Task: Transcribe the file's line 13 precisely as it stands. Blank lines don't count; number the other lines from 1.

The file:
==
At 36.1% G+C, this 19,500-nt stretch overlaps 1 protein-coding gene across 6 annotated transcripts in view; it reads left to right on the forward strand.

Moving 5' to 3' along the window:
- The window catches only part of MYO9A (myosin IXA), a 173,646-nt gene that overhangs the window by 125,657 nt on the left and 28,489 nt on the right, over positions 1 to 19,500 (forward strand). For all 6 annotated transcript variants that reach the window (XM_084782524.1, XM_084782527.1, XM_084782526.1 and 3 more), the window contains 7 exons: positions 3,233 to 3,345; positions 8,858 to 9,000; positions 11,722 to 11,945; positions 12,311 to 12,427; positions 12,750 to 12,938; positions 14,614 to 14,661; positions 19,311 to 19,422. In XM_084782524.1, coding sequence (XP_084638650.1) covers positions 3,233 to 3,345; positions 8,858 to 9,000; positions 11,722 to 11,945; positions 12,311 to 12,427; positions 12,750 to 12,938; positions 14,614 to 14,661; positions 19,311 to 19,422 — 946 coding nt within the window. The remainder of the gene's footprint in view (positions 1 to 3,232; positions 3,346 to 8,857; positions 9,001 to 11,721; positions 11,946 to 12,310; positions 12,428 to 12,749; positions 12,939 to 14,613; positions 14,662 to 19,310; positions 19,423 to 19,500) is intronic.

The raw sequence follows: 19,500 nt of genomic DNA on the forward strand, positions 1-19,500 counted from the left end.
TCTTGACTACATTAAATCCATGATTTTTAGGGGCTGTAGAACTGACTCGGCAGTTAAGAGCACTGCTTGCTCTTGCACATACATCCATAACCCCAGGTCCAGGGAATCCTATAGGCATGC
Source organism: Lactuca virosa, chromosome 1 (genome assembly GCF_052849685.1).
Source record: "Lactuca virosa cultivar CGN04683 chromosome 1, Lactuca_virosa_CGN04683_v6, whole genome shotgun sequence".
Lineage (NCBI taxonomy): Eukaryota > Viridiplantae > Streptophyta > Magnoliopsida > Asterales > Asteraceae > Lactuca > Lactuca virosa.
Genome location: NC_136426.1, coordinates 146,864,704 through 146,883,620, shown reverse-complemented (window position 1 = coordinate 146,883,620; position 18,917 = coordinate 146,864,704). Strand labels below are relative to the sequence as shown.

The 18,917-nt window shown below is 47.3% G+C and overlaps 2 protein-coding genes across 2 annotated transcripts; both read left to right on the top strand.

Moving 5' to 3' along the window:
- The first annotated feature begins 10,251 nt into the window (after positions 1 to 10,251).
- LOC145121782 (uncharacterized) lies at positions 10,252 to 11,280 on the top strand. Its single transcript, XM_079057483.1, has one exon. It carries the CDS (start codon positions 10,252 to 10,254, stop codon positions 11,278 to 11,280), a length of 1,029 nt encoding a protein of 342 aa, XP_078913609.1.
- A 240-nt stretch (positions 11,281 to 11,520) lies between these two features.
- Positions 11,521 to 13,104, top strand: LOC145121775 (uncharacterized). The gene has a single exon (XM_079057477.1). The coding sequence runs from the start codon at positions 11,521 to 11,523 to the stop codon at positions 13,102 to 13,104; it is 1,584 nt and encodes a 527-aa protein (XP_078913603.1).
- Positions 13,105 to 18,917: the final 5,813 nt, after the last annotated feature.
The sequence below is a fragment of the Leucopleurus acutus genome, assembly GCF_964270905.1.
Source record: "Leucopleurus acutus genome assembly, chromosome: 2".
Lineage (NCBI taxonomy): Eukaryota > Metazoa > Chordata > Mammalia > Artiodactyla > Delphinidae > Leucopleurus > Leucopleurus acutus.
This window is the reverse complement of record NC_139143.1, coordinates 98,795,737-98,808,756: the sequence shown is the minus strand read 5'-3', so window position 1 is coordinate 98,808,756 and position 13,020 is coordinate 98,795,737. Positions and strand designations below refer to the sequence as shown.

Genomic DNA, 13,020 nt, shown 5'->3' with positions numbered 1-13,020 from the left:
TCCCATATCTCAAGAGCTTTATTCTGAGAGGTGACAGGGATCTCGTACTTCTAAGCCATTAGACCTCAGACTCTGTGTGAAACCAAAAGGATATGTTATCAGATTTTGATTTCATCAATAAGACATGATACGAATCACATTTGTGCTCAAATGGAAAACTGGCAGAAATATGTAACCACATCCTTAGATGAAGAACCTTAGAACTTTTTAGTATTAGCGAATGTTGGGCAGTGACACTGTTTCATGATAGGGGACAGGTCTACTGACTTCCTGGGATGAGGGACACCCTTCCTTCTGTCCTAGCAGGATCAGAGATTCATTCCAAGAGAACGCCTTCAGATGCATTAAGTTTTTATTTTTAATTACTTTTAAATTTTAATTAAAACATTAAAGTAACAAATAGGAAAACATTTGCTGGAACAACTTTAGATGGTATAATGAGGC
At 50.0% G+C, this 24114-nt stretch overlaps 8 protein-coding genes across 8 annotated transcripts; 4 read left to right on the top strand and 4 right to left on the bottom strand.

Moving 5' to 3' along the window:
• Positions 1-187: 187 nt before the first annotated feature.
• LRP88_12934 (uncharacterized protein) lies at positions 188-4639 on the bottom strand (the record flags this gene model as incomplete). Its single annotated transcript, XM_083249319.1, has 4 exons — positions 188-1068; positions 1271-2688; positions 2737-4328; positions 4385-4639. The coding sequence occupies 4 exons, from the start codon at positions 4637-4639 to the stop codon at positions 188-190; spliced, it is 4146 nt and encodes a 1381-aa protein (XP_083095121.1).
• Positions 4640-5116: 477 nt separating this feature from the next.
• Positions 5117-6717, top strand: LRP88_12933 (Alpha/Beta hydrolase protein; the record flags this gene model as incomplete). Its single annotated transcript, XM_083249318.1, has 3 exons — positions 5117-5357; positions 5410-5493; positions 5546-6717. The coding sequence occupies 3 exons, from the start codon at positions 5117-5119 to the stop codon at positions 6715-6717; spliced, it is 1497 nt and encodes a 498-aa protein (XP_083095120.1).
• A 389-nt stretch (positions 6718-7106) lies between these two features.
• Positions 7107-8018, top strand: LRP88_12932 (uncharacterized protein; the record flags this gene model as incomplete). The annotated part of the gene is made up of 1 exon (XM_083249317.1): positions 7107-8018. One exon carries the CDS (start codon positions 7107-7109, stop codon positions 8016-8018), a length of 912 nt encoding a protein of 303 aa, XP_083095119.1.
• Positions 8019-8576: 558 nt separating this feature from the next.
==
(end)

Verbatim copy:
- LOC145121782 (uncharacterized) lies at positions 10,252 to 11,280 on the top strand. Its single transcript, XM_079057483.1, has one exon. It carries the CDS (start codon positions 10,252 to 10,254, stop codon positions 11,278 to 11,280), a length of 1,029 nt encoding a protein of 342 aa, XP_078913609.1.